Four special-interest tourism officials made the case Wednesday for stronger efforts in their respective areas during a wide-ranging panel discussion at the annual congress of the Tourism Industry Association of Canada (TIAC). The congress, which wraps up today, was held in Gatineau, Quebec.
The niches are recognized as important growth areas in the Canadian government’s latest tourism strategy, introduced in May.
One of those strategies is to build products reflecting the country’s rich heritage of aboriginal peoples. Keith Henry, CEO of the Indigenous Tourism Association of Canada, said operators of indigenous tourism companies want to link with non-indigenous organizations. That will help improve their products and include native culture in broader tour packages. He also noted the emergence of fully-indigenous tour packages.
“We can aspire to be like the Maori branding of New Zealand – but we’re not there yet,” he said. The value of indigenous tourism in Canada is now $1.9 billion, about one-third that in New Zealand. He added that given the much larger diversity of Canada’s indigenous cultures, the potential exists to outshine New Zealand.
Culinary tourism was represented by Rebecca Mackenzie, president of the Culinary Tourism Alliance, which operates across the central Canadian province of Ontario. Her aim, she said, is to encourage “an authentic taste of place” by not only encouraging and promoting local food producers and chefs, but consulting with destination marketing organizations to ensure that such initiatives as branded food trails are market ready.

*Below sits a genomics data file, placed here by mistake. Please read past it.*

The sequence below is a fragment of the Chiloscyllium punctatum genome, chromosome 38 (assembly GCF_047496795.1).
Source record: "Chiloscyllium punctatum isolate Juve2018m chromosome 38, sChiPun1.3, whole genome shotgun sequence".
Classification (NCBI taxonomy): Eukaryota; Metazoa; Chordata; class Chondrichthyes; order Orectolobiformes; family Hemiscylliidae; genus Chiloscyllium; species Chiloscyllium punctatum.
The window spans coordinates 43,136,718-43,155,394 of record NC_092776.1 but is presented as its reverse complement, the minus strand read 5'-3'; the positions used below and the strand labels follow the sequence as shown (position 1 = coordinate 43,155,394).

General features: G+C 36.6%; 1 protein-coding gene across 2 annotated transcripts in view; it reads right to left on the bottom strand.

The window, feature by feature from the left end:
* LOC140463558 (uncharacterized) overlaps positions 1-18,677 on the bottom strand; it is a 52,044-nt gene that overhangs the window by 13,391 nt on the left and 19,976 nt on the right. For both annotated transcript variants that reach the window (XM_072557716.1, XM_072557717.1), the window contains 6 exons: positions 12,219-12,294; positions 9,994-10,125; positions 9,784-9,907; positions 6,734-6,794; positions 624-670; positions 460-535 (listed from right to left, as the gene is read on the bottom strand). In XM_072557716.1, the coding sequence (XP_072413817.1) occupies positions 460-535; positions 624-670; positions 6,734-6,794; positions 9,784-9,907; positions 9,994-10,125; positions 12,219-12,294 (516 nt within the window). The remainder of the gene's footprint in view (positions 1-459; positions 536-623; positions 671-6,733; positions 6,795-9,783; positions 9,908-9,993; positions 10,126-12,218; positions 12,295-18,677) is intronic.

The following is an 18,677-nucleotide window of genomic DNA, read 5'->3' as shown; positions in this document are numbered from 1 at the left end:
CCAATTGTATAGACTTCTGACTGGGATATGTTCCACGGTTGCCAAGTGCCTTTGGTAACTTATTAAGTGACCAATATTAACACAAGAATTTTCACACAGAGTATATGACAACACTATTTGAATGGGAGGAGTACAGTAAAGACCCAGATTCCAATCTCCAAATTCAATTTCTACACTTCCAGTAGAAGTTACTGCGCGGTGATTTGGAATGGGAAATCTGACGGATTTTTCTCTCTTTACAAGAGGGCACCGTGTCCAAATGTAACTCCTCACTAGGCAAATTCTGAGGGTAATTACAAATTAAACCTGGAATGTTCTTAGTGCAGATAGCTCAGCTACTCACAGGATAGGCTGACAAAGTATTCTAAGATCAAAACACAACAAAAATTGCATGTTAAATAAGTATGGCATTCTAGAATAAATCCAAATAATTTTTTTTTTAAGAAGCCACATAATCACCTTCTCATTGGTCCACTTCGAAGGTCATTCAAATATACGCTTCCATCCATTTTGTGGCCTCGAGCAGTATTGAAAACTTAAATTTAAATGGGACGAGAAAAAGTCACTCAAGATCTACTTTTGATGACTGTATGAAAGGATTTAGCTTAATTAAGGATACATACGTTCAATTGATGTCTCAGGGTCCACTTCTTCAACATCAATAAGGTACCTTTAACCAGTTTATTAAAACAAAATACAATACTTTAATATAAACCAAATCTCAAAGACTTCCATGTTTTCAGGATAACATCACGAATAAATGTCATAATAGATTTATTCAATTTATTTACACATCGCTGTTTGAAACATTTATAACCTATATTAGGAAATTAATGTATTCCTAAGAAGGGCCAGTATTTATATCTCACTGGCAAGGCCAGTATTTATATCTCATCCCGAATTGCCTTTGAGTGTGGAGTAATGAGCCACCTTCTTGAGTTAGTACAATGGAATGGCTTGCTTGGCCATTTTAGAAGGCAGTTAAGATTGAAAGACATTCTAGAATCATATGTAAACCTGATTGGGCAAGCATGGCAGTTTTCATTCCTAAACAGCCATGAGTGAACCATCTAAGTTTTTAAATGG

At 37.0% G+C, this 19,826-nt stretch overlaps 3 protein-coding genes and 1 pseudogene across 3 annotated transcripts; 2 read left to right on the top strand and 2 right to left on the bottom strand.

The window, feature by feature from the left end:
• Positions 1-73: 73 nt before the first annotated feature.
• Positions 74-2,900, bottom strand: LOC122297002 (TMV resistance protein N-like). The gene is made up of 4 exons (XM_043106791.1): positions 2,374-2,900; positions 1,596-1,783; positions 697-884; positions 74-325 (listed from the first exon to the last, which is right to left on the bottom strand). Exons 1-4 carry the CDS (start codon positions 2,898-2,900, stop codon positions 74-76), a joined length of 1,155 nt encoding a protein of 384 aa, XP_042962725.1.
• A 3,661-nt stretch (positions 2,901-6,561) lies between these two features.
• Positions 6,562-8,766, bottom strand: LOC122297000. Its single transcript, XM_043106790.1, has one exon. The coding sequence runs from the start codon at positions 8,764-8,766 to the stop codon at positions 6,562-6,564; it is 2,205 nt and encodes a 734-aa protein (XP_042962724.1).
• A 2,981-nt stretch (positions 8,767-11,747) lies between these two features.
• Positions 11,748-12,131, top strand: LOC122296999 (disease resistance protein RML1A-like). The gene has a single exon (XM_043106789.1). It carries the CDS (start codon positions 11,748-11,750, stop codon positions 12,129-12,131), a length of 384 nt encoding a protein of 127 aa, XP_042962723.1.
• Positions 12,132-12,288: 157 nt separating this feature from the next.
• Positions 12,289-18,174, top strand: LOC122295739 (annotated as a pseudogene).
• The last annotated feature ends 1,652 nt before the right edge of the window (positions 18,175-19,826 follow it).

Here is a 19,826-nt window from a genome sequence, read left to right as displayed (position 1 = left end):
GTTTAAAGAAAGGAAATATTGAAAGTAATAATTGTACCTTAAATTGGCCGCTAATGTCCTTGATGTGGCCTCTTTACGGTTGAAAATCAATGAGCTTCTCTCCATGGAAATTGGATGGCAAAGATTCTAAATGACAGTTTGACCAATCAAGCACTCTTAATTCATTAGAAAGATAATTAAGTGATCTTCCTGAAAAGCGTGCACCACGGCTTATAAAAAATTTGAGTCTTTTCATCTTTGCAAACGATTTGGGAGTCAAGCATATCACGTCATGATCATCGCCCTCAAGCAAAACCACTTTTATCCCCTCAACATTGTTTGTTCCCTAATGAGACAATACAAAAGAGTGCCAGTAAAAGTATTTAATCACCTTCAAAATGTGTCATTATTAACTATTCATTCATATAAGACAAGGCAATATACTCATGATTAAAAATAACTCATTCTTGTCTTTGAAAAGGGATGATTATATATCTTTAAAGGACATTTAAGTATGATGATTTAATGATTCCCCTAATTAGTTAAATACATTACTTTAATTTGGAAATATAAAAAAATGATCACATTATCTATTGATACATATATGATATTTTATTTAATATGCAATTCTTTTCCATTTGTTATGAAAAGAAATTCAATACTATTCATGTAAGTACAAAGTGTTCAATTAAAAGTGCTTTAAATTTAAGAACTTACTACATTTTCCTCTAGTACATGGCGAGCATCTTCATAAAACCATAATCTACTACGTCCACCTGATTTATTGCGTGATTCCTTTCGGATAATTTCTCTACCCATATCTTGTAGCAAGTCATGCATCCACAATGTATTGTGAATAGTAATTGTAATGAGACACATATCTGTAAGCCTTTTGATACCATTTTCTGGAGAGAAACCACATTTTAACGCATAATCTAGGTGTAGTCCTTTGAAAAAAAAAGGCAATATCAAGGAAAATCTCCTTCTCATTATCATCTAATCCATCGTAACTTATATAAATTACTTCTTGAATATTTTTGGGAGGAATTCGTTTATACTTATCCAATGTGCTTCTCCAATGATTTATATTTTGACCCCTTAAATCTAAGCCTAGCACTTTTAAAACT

The group also promotes Canadian efforts internationally. Mackenzie said, “The UNWTO has just launched its second food tourism report and the only way Canada is there is because we’re sitting at the table.” She called on operators to engage political leaders, arguing that Montreal is Canada’s top culinary destination in part because a top-level culinary committee involves decision-makers.
Canada’s image as a gay-friendly country already is a built-in asset for attracting foreign LGBT tourists, said Darrell Schuurman, CEO of the Canadian Gay & Lesbian Chamber of Commerce. Stating that LGBT tourists spend $8.6 billion annually and throw their support to destinations and businesses recognized as friendly to that community, he said the challenge for tourism managers is to understand the target market.
“It’s not homogeneous,” he said, “just as the heterosexual market is not homogeneous.” He said every organization can appeal to LGBT clients. “You don’t have to have gay bars in your town — just be supportive of gay customers.”
Highlighting Canada’s Francophone culture was also part of the national government’s new strategy. Representing that market was Roukya Abdi Aden of RDEE Canada, a not-for-profit organization promoting economic development within the Francophone and Acadian communities, especially those outside Quebec province.
Noting that French-speaking tourists can be drawn not only from European countries like France and Belgium but also from the much closer United States, she pointed to initiatives like her organization’s resources for tourism operators who want to cash in on Francophone travel, the collaboration RDEE has with Quebec universities, and a new Francophone tourism trail that links 150 culturally significant places and events that bridge Canada’s French-speaking communities.
The TIAC congress, which brings together leaders across Canada’s various tourism sectors, wraps up Wednesday.